We’ve known the brain produces its own heroin-like substances since the 1970s. But what about Valium? Although researchers have searched for such anti-anxiety chemicals for decades, it’s only now that they may finally have found one.
From a practical perspective, the research may be more immediately applicable to the treatment of epilepsy than to anxiety disorders: the substance identified was important in preventing seizures in mice in a brain region that can generate them. But the authors believe that just as benzodiazepines — the class of drug that includes Valium (diazepam) — can both reduce seizure risk and relieve anxiety, the same is likely to be true for the natural version.
Researchers can not yet specifically identify the molecule involved, but the study demonstrated for the first time that either a substance called diazepam-binding inhibitor (DBI) or a protein that the brain makes from DBI behaves very much like a benzodiazepine.
“This is the first demonstration that DBI can actually mimic the actions of Valium,” says John Huguenard, professor of neurology and neurological sciences at Stanford University and an author of the study, which was published in Neuron.
In fact, previous studies have found that DBI itself and some of its derivatives have the opposite effect: increasing the chances of seizures and promoting anxiety. But the new research relied on a variety of different types of lab and rodent experiments to show that at least in some parts of the brain, a substance that is either DBI or is made from it has anti-seizure effects.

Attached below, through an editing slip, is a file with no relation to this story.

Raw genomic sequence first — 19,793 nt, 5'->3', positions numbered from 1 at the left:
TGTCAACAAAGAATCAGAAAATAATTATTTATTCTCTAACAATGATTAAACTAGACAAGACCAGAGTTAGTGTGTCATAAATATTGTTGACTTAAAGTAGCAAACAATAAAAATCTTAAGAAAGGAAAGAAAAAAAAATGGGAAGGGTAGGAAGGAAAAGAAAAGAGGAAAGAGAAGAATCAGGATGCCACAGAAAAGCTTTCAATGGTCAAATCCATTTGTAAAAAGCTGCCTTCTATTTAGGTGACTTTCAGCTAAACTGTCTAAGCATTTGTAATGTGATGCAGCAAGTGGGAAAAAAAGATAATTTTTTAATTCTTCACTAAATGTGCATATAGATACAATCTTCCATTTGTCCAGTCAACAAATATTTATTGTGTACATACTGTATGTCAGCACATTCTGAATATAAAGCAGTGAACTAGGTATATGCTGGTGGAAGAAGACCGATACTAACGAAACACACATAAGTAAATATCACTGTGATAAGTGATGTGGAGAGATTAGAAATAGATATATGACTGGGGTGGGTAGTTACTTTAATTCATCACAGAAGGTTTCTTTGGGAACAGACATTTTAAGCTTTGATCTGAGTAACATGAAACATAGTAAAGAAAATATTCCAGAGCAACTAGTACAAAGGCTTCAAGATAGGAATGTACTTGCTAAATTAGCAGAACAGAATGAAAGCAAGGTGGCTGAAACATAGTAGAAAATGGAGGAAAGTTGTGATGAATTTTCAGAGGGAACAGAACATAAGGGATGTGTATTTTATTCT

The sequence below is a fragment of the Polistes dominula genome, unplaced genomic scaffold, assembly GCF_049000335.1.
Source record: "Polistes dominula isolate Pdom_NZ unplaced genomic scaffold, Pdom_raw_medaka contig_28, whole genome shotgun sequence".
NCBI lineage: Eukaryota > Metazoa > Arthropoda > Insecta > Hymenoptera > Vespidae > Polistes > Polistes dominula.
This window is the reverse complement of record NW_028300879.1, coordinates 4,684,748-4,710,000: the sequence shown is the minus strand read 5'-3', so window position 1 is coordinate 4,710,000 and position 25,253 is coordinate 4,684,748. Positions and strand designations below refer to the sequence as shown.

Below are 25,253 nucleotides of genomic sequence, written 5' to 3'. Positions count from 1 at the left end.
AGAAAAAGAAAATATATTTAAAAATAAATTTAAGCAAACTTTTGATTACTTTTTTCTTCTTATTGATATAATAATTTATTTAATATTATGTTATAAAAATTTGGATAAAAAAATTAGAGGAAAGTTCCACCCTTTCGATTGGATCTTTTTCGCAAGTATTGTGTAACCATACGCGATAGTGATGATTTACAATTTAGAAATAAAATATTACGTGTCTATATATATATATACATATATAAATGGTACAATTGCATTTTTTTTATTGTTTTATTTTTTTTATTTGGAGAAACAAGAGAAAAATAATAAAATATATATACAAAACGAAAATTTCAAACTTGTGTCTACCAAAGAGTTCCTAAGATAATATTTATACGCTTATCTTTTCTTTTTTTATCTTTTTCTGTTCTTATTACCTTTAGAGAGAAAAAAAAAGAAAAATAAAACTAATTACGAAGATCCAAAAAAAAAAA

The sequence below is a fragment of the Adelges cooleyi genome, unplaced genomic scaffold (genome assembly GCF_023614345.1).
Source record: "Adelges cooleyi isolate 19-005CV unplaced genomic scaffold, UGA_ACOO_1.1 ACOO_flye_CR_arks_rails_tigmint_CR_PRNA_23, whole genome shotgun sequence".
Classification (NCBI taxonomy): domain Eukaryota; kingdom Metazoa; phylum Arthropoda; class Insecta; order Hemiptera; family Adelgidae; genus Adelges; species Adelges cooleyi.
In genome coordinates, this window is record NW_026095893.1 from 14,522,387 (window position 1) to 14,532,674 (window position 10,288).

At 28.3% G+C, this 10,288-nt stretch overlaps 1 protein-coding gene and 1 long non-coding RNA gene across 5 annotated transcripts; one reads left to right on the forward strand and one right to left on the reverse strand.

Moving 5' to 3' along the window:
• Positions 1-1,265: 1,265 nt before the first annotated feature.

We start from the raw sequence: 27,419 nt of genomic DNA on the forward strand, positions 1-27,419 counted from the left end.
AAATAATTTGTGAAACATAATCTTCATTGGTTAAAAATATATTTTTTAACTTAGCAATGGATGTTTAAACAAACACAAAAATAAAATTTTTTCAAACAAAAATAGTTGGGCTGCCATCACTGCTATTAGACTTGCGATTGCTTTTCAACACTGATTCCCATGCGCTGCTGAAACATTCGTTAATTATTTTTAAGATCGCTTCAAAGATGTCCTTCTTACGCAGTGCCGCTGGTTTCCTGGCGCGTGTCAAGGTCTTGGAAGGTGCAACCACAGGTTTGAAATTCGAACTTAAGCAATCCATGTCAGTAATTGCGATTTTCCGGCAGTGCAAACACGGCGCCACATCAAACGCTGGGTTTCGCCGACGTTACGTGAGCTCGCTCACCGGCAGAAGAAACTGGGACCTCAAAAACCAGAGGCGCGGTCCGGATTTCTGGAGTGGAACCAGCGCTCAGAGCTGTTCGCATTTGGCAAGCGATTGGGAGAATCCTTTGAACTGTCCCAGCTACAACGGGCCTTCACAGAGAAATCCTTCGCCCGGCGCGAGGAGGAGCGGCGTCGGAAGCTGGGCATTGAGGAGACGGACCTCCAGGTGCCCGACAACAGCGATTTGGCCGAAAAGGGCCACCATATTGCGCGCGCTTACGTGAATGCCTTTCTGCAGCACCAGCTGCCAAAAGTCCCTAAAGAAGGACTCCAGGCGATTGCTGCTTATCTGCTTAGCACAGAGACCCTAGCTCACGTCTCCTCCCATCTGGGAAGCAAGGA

Les Iversen, visiting professor of pharmacology at Oxford and the researcher who first proposed the existence of such substances more than 30 years ago, said he was “delighted” to see the research, adding that it is “an important step” in confirming his hypothesis. He was not associated with this study.
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The experiments focused on an area known as the thalamic reticular nucleus, which is normally involved in the integration of information coming in from the senses. “It’s the system that allows the world to get in, all of the sensory pathways,” says Huguenard.
In “absence” seizures — those that produce staring spells and “tuning out” from the world but do not cause complete loss of consciousness or muscle control — this area generates an unusually synchronized electrical pattern, which interferes with normal functioning. “It’s like an electrical storm in the brain,” says Huguenard. “The entire circuit gets hijacked.”
Huguenard and his colleagues showed that mice genetically engineered to lack DBI, which are prone to these types of seizures, can be treated by restoring DBI function. Studying cells from this region, they also found that DBI has actions on the GABA receptor — which is affected by benzodiazepines— and that these effects are similar to those of the drugs.
“My hope is that, in general, new therapies for brain disorders are going to help the brain do what it does naturally,” Huguenard says.
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